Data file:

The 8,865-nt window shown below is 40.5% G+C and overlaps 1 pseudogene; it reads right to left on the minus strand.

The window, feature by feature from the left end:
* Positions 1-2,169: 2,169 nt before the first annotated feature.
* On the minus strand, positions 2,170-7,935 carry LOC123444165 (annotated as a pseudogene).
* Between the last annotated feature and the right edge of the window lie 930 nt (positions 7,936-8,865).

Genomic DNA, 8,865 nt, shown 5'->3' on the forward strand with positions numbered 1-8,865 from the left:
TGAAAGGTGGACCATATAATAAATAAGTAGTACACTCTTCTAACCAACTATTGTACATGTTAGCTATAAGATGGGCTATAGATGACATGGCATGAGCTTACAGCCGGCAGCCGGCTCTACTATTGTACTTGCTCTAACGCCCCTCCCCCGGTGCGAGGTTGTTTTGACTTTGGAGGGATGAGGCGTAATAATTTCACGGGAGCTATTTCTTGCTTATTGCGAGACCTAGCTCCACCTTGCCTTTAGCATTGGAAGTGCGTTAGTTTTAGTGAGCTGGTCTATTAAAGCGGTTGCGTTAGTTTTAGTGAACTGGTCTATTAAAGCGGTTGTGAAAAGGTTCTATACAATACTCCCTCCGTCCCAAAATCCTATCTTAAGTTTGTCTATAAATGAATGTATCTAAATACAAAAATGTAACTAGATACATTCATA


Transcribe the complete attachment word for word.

The 8,865-nt window shown below is 40.5% G+C and overlaps 1 pseudogene; it reads right to left on the minus strand.

The window, feature by feature from the left end:
* Positions 1-2,169: 2,169 nt before the first annotated feature.
* On the minus strand, positions 2,170-7,935 carry LOC123444165 (annotated as a pseudogene).
* Between the last annotated feature and the right edge of the window lie 930 nt (positions 7,936-8,865).

Genomic DNA, 8,865 nt, shown 5'->3' on the forward strand with positions numbered 1-8,865 from the left:
TGAAAGGTGGACCATATAATAAATAAGTAGTACACTCTTCTAACCAACTATTGTACATGTTAGCTATAAGATGGGCTATAGATGACATGGCATGAGCTTACAGCCGGCAGCCGGCTCTACTATTGTACTTGCTCTAACGCCCCTCCCCCGGTGCGAGGTTGTTTTGACTTTGGAGGGATGAGGCGTAATAATTTCACGGGAGCTATTTCTTGCTTATTGCGAGACCTAGCTCCACCTTGCCTTTAGCATTGGAAGTGCGTTAGTTTTAGTGAGCTGGTCTATTAAAGCGGTTGCGTTAGTTTTAGTGAACTGGTCTATTAAAGCGGTTGTGAAAAGGTTCTATACAATACTCCCTCCGTCCCAAAATCCTATCTTAAGTTTGTCTATAAATGAATGTATCTAAATACAAAAATGTAACTAGATACATTCATA